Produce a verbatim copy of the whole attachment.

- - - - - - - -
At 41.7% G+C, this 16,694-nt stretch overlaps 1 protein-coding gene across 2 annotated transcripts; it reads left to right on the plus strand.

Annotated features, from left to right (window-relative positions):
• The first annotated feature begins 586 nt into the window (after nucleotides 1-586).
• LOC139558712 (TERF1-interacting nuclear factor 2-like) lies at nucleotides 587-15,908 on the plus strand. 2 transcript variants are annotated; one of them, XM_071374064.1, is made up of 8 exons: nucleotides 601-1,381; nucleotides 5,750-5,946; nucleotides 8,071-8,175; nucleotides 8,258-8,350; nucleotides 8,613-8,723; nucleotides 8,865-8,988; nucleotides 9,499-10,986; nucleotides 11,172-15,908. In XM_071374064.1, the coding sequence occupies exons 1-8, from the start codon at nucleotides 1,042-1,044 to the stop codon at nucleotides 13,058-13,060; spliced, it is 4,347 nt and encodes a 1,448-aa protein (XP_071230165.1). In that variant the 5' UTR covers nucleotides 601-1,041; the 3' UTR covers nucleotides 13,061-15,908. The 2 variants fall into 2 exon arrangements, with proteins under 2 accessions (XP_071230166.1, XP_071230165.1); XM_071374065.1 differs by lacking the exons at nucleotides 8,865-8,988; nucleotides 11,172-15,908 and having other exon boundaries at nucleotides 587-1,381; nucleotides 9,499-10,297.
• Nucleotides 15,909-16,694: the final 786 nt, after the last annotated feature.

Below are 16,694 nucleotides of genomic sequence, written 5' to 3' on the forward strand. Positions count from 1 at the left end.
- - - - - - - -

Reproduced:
At 41.7% G+C, this 16,694-nt stretch overlaps 1 protein-coding gene across 2 annotated transcripts; it reads left to right on the plus strand.

Annotated features, from left to right (window-relative positions):
• The first annotated feature begins 586 nt into the window (after nucleotides 1-586).
• LOC139558712 (TERF1-interacting nuclear factor 2-like) lies at nucleotides 587-15,908 on the plus strand. 2 transcript variants are annotated; one of them, XM_071374064.1, is made up of 8 exons: nucleotides 601-1,381; nucleotides 5,750-5,946; nucleotides 8,071-8,175; nucleotides 8,258-8,350; nucleotides 8,613-8,723; nucleotides 8,865-8,988; nucleotides 9,499-10,986; nucleotides 11,172-15,908. In XM_071374064.1, the coding sequence occupies exons 1-8, from the start codon at nucleotides 1,042-1,044 to the stop codon at nucleotides 13,058-13,060; spliced, it is 4,347 nt and encodes a 1,448-aa protein (XP_071230165.1). In that variant the 5' UTR covers nucleotides 601-1,041; the 3' UTR covers nucleotides 13,061-15,908. The 2 variants fall into 2 exon arrangements, with proteins under 2 accessions (XP_071230166.1, XP_071230165.1); XM_071374065.1 differs by lacking the exons at nucleotides 8,865-8,988; nucleotides 11,172-15,908 and having other exon boundaries at nucleotides 587-1,381; nucleotides 9,499-10,297.
• Nucleotides 15,909-16,694: the final 786 nt, after the last annotated feature.

Below are 16,694 nucleotides of genomic sequence, written 5' to 3' on the forward strand. Positions count from 1 at the left end.